Targeting the delivery of dietary plant bioactives to those who would benefit most: from science to practical applications

Baukje de Roos* (Corresponding Author), Anna-Marja Aura, Maria Bronze, Aedin Cassidy, Maria Teresa Garcia-Conesa, Eileen R Gibney

*Corresponding author for this work

Research output: Contribution to journalReview articlepeer-review

14 Citations (Scopus)
7 Downloads (Pure)


BACKGROUND: A healthy diet and optimal lifestyle choices are amongst the most important actions for the prevention of cardiometabolic diseases. Despite this, it appears difficult to convince consumers to select more nutritious foods. Furthermore, the development and production of healthier foods do not always lead to economic profits for the agro-food sector. Most dietary recommendations for the general population represent a "one-size-fits-all approach" which does not necessarily ensure that everyone has adequate exposure to health-promoting constituents of foods. Indeed, we now know that individuals show a high variability in responses when exposed to specific nutrients, foods, or diets.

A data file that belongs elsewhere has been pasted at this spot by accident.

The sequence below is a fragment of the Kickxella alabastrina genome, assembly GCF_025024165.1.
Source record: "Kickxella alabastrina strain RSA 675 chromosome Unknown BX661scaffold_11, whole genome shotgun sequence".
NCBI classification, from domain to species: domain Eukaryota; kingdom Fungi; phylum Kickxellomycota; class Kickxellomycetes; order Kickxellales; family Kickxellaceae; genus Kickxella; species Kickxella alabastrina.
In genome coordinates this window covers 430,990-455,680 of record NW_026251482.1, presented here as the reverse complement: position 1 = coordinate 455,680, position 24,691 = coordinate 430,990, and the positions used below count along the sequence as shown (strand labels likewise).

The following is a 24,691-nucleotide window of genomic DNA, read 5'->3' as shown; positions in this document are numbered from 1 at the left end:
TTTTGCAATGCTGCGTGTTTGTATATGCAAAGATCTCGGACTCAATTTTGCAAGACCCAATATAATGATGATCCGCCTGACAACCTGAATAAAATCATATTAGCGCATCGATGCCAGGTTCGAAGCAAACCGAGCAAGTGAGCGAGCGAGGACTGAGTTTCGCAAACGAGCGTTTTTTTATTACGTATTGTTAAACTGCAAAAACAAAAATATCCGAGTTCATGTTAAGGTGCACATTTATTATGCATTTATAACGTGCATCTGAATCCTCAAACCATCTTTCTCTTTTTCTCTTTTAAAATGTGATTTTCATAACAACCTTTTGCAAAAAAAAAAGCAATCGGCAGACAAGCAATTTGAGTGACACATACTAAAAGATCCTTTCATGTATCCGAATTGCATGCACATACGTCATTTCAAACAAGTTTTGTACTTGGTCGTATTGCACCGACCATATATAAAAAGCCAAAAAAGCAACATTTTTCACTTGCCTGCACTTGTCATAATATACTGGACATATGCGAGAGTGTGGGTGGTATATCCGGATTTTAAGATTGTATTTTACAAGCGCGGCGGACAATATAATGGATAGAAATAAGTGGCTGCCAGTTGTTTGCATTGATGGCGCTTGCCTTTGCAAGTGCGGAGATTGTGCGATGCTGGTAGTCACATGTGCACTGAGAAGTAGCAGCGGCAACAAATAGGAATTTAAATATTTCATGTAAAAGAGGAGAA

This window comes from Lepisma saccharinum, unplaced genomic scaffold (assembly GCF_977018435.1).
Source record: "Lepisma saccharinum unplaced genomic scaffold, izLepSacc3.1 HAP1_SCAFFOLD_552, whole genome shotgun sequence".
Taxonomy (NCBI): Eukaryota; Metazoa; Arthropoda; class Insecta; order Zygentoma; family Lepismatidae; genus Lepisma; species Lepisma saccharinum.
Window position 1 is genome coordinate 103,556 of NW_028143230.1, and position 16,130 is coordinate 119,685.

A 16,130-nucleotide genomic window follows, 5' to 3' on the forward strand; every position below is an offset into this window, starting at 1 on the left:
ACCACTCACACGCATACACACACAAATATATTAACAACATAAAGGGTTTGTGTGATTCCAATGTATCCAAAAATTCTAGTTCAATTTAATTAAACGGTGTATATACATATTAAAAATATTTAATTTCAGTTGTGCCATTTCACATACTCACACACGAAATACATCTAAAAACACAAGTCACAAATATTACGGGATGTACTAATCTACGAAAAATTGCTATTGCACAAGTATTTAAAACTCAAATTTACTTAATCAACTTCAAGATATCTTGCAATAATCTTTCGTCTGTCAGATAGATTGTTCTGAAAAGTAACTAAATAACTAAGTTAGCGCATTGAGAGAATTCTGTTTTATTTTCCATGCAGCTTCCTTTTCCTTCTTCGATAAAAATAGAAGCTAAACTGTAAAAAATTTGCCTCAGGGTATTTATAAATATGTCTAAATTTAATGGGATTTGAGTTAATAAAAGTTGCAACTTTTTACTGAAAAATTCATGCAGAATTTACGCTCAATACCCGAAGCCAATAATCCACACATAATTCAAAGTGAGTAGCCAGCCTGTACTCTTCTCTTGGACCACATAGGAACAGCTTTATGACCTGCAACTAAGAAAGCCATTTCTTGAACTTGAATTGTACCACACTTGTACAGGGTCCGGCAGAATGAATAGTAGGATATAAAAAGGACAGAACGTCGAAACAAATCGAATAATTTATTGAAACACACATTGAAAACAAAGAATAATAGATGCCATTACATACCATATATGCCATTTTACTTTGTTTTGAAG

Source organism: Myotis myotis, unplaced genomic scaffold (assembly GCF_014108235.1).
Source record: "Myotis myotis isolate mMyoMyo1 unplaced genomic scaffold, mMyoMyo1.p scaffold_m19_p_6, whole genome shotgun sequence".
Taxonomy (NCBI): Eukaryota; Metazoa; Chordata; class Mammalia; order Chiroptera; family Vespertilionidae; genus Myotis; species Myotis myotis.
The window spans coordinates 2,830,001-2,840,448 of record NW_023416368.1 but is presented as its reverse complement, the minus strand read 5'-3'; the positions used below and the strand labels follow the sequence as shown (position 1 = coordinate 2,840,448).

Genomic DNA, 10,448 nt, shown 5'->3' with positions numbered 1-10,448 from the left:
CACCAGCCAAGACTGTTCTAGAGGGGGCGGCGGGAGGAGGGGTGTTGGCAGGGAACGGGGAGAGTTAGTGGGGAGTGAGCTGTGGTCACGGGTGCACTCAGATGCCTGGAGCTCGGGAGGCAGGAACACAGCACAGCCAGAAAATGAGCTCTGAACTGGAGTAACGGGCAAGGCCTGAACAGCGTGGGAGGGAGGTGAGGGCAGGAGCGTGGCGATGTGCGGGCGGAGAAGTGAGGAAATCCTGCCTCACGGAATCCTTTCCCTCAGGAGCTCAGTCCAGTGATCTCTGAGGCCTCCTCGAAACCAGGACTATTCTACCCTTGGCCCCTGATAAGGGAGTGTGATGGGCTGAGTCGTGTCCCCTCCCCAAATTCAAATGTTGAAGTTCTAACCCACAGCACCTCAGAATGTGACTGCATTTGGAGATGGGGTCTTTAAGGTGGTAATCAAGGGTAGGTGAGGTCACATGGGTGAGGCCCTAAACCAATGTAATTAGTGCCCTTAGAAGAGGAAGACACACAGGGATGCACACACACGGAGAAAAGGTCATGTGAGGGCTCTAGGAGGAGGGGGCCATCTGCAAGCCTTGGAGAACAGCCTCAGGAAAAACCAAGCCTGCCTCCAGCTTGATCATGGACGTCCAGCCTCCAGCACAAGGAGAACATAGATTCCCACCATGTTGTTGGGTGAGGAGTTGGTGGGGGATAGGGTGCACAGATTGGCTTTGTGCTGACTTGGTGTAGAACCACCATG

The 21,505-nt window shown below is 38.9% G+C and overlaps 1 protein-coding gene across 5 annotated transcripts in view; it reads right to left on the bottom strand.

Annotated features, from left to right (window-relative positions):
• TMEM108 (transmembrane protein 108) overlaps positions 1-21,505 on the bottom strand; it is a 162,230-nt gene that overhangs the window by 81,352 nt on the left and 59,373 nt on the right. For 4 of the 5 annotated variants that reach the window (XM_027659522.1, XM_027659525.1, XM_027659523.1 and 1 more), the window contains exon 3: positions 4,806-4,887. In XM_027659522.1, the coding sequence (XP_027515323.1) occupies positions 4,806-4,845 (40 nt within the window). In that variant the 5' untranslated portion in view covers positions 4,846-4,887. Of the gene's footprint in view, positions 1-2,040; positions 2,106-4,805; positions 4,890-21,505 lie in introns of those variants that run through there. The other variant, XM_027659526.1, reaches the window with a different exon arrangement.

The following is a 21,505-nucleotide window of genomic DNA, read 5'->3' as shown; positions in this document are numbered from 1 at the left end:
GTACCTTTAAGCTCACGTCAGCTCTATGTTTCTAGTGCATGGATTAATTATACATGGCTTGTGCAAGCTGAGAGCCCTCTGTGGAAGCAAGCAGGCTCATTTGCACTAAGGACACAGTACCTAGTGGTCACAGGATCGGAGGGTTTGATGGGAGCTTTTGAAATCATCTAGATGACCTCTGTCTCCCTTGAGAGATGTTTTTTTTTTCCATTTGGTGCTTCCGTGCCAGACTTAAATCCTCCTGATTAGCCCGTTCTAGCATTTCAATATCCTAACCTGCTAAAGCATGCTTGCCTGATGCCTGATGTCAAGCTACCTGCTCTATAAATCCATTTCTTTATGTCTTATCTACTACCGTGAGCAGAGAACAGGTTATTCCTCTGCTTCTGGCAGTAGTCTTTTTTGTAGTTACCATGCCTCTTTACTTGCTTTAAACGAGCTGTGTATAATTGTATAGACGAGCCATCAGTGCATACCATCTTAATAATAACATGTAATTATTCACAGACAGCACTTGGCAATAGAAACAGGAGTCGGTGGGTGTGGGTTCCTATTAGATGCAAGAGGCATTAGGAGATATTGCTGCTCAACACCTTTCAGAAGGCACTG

PURPOSE: This review aims to highlight our current understanding of inter-individual variability in response to dietary bioactives, based on the integration of findings of the COST Action POSITIVe. We also evaluate opportunities for translation of scientific knowledge on inter-individual variability in response to dietary bioactives, once it becomes available, into practical applications for stakeholders, such as the agro-food industry. The potential impact from such applications will form an important impetus for the food industry to develop and market new high quality and healthy foods for specific groups of consumers in the future. This may contribute to a decrease in the burden of diet-related chronic diseases.

Original languageEnglish
Pages (from-to)65-73
Number of pages9
JournalEuropean Journal of Nutrition
Issue numberSuppl 2
Early online date22 Oct 2019
Publication statusPublished - Nov 2019

Bibliographical note

Open access via Springer Compact Agreement

This article is based upon work from COST Action FA1403 POSITIVe (Interindividual variation in response to consumption of plant food bioactives and determinants involved) supported by COST (European Cooperation in Science and Technology; BdR is funded by the Scottish Government Rural and Environment Science and Analytical Services (RESAS) division.

COST Action FA1403-European Cooperation in Science and Technology (


  • healthy diet
  • cardiometabolic diseases
  • inter-individual variability in responses
  • Stakeholders
  • food industry
  • Cardiometabolic diseases
  • Food industry
  • Healthy diet
  • Inter-individual variability in responses


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